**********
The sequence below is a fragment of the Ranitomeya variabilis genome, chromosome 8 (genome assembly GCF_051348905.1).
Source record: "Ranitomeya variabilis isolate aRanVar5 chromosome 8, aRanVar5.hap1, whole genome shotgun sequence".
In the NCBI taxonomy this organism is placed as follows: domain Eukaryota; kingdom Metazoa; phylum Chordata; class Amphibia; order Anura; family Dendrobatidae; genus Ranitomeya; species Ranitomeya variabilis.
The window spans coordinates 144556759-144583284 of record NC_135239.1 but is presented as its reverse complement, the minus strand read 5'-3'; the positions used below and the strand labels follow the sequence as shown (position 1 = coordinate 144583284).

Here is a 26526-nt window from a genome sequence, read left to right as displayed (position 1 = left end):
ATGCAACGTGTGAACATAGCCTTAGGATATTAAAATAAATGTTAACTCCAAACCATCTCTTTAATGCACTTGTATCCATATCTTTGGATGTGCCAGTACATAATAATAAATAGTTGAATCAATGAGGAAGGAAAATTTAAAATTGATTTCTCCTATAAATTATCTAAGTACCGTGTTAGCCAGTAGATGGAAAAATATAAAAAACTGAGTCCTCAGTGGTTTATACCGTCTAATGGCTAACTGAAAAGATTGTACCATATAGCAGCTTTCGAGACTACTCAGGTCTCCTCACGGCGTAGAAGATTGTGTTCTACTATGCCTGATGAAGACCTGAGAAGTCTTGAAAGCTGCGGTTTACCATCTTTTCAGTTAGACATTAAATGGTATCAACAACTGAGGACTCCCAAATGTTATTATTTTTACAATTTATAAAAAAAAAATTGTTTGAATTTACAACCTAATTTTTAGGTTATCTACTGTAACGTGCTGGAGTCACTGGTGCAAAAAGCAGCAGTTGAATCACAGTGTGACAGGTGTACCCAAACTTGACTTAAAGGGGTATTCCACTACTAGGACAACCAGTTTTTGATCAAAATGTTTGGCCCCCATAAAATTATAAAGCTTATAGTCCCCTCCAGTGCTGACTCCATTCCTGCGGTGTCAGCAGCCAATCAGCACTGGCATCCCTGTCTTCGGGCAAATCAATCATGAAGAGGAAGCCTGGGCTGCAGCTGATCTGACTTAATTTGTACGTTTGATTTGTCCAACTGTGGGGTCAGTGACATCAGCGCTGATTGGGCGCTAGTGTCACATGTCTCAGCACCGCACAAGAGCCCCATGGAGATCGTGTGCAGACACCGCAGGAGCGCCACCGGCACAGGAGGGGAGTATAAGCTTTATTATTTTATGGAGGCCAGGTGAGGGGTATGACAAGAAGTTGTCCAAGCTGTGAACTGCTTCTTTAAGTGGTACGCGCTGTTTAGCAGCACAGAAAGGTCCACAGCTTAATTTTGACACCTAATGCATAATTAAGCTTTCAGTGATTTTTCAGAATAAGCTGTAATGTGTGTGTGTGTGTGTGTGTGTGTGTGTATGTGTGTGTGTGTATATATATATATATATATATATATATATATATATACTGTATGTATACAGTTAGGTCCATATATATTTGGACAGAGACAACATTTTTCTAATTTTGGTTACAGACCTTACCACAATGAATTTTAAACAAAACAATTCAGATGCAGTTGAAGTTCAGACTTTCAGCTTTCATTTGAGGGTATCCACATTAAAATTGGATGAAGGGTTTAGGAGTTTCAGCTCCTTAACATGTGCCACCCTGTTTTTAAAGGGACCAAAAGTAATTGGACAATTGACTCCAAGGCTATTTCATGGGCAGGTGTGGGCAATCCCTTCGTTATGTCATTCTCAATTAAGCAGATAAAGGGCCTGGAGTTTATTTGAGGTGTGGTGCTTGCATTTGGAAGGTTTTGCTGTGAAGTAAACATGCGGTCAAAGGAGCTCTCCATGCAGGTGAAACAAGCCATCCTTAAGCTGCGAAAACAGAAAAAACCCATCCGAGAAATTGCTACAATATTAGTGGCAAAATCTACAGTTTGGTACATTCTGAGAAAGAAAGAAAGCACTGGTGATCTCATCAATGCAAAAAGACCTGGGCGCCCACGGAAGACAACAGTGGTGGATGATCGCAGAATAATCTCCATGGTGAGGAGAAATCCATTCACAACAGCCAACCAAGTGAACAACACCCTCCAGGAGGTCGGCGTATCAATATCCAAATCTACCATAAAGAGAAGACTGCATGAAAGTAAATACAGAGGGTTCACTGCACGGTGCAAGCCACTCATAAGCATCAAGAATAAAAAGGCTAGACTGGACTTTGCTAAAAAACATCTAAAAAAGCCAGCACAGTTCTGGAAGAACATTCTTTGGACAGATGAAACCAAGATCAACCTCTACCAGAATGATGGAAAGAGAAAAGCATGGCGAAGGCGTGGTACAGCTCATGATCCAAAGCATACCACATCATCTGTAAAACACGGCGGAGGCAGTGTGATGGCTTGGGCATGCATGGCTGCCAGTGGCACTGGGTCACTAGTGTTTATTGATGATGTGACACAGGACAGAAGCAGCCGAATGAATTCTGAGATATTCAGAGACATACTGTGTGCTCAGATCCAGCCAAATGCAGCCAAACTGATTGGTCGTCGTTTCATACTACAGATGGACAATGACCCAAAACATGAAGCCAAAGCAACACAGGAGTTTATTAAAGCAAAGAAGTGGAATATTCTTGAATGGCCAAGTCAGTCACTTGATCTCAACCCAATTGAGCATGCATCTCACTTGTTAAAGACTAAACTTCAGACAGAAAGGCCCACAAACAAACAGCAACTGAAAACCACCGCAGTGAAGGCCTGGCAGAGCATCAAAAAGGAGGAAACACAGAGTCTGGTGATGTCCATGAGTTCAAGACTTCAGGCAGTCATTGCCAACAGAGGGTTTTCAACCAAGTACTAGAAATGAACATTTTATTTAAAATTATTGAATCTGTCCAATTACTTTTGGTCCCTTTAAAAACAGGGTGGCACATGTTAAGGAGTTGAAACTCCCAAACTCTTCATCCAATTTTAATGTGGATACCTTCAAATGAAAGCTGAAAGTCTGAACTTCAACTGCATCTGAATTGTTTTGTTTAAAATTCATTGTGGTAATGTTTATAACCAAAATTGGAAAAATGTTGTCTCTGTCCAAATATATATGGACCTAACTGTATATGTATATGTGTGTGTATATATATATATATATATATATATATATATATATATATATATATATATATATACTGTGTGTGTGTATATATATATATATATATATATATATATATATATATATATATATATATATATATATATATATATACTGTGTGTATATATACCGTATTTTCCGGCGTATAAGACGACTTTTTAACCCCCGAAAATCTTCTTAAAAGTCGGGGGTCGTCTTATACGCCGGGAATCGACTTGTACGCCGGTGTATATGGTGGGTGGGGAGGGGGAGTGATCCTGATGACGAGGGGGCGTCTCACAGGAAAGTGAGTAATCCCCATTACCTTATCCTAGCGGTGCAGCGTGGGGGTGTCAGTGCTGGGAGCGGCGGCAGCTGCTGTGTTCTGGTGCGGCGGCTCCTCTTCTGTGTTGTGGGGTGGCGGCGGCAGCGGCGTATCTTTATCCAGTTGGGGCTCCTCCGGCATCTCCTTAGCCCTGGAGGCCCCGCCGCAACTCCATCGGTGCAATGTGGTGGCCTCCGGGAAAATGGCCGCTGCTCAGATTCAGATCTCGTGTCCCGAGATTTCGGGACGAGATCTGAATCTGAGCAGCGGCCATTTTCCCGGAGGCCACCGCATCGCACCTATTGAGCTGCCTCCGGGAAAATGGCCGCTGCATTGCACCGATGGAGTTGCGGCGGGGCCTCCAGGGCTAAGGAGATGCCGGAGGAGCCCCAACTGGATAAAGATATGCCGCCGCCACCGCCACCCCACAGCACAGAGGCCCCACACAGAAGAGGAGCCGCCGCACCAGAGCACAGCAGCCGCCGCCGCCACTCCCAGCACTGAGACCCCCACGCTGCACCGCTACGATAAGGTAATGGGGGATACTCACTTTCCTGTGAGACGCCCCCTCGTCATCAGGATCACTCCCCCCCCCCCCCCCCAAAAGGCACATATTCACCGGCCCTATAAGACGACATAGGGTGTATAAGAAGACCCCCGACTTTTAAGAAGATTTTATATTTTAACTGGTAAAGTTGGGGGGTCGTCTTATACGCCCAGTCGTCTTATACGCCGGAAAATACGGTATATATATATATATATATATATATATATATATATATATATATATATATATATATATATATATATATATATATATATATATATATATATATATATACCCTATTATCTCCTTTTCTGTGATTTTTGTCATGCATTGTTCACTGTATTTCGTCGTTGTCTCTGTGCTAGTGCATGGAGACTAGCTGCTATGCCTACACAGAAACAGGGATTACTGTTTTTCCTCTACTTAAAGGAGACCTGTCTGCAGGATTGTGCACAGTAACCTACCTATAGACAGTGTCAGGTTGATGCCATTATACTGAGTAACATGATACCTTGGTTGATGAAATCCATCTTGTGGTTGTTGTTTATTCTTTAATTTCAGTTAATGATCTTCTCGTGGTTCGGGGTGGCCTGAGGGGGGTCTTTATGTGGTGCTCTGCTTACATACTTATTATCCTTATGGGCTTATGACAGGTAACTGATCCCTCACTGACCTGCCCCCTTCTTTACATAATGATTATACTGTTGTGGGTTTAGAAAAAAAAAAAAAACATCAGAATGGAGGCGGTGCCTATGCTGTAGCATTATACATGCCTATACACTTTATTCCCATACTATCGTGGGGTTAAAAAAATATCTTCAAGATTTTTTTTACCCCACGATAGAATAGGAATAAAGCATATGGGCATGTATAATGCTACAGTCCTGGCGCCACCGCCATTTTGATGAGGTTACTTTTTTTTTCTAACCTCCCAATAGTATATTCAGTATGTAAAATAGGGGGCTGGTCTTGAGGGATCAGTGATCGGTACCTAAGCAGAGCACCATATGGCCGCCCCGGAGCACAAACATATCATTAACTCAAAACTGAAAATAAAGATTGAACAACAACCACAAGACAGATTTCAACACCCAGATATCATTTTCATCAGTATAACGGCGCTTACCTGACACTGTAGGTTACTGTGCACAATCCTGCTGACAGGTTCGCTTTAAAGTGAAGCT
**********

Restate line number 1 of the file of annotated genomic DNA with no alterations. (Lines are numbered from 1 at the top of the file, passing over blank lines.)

The sequence below is a fragment of the Ranitomeya variabilis genome, chromosome 8 (genome assembly GCF_051348905.1).